Ex-Wrestlers Argue WWE Hid Risks of Head Injuries in Concussion Lawsuit

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In a Second Circuit lawsuit, a group of former professional wrestlers argued that the statute of limitations did not lapse in their lawsuit against World Wrestling Entertainment (WWE), as they knew about and hid the risks of head injuries.

As we reported earlier, 67 retired wrestlers sued WWE and its CEO, Vince McMahon, arguing that WWE failed to protect the health of its wrestlers. As a result, these retired wrestlers suffered concussions, CTE, and other brain injuries. The lawsuit was dismissed in September 2018 by the Connecticut District Court, which found that many of the plaintiffs stopped wrestling before WWE could have been aware of these health risks. According to the WWE, they only became aware of such risks in 2007 following the Chris Benoit murders and suicide. The wrestlers then appealed to the Second Circuit, and the WWE argued in a brief that the lawsuit was properly dismissed by the district court.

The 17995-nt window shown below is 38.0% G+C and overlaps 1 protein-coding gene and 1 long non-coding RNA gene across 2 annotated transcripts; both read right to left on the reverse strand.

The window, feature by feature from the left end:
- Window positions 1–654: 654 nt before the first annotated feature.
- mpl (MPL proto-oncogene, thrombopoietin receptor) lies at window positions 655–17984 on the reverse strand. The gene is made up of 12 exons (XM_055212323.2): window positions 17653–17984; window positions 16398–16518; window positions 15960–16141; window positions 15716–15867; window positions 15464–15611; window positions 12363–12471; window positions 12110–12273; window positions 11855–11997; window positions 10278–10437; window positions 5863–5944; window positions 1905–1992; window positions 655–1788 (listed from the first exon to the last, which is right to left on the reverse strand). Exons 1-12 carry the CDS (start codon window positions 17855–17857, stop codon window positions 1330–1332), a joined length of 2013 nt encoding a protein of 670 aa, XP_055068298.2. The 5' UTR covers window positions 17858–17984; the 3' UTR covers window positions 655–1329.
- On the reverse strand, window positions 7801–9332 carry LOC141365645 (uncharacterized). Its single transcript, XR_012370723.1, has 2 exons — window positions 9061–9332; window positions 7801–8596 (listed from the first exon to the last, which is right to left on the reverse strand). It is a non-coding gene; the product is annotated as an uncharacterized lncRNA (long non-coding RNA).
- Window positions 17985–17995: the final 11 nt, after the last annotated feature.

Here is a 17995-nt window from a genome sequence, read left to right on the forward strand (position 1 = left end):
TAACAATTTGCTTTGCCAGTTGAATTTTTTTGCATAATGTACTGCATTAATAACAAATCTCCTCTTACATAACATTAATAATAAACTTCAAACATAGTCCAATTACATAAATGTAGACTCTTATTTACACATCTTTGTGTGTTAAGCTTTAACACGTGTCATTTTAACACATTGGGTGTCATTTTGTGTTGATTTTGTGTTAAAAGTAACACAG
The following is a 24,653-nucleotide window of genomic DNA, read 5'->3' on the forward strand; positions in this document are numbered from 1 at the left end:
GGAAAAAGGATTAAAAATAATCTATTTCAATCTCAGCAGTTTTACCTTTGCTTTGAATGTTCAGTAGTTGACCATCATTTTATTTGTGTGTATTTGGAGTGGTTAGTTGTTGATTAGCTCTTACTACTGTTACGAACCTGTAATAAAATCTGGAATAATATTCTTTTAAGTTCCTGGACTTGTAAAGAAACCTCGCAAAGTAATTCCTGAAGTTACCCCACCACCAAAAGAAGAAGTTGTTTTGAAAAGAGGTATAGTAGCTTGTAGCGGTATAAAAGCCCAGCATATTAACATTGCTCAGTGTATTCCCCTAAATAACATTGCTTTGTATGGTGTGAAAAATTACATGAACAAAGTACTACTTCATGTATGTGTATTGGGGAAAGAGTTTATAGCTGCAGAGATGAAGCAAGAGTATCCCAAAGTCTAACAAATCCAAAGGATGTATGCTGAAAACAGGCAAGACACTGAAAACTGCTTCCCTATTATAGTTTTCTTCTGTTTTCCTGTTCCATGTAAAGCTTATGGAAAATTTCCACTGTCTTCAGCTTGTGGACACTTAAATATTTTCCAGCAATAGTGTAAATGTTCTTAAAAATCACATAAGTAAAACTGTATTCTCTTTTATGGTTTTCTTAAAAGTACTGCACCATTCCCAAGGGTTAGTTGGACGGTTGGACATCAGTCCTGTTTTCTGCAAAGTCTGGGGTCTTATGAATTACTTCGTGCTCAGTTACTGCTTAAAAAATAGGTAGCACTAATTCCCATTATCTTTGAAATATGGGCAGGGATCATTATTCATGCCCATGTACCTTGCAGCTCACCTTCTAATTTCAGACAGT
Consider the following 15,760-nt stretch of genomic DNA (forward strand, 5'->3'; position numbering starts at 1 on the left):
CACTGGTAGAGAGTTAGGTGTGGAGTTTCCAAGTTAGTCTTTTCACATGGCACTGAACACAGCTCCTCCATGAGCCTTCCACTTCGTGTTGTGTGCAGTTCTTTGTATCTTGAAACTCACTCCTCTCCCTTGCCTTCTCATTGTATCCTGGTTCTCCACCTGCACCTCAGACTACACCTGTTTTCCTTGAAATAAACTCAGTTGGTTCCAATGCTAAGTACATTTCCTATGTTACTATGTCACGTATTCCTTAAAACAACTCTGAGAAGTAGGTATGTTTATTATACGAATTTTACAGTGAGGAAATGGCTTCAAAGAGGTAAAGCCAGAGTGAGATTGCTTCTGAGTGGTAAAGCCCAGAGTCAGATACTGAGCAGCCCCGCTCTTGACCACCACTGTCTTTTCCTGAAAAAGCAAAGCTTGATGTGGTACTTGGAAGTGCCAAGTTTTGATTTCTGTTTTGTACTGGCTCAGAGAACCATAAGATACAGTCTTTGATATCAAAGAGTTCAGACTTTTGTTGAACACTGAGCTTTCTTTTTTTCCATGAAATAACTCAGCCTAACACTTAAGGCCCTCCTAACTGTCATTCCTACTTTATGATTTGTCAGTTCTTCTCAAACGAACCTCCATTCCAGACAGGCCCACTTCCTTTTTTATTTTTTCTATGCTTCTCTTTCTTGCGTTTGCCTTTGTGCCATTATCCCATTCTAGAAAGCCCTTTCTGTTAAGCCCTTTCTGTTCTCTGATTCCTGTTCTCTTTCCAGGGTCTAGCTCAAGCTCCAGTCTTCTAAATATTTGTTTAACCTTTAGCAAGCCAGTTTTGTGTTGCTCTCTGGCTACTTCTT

Now, the wrestlers have told the Second Circuit in a brief that WWE knew about the link between neurological injuries and wrestling long before 2007. They argued that a series of storylines in the 1980s and 1990s, which involved the effects of head trauma on wrestlers, shows that WWE researched contemporary medical information at that time.

The wrestlers also argued that the Benoit media coverage in 2007 was more focused on steroid abuse than head injuries. The study diagnosing Benoit with CTE was not released until months after the incident. Further, the wrestlers argued that their claims did not toll since they did not learn about the connection until much later, as there is no requirement that they follow developments in medical science. In addition, they argued that WWE has an ongoing duty to warn its former wrestlers about the risks of their injuries and see to their treatment, making this cause of action ongoing.

In a statement to Law360, Jerry S. McDevitt, Pasadena motorcycle accident law firm, said that the wrestlers failed to address most of their arguments and made numerous factual errors. He also referred to the sanctioning of attorney Konstantine W. Kyros, who represents the retired wrestlers in this case. McDevitt said that the wrestlers’ brief was “all icing, no cake.”

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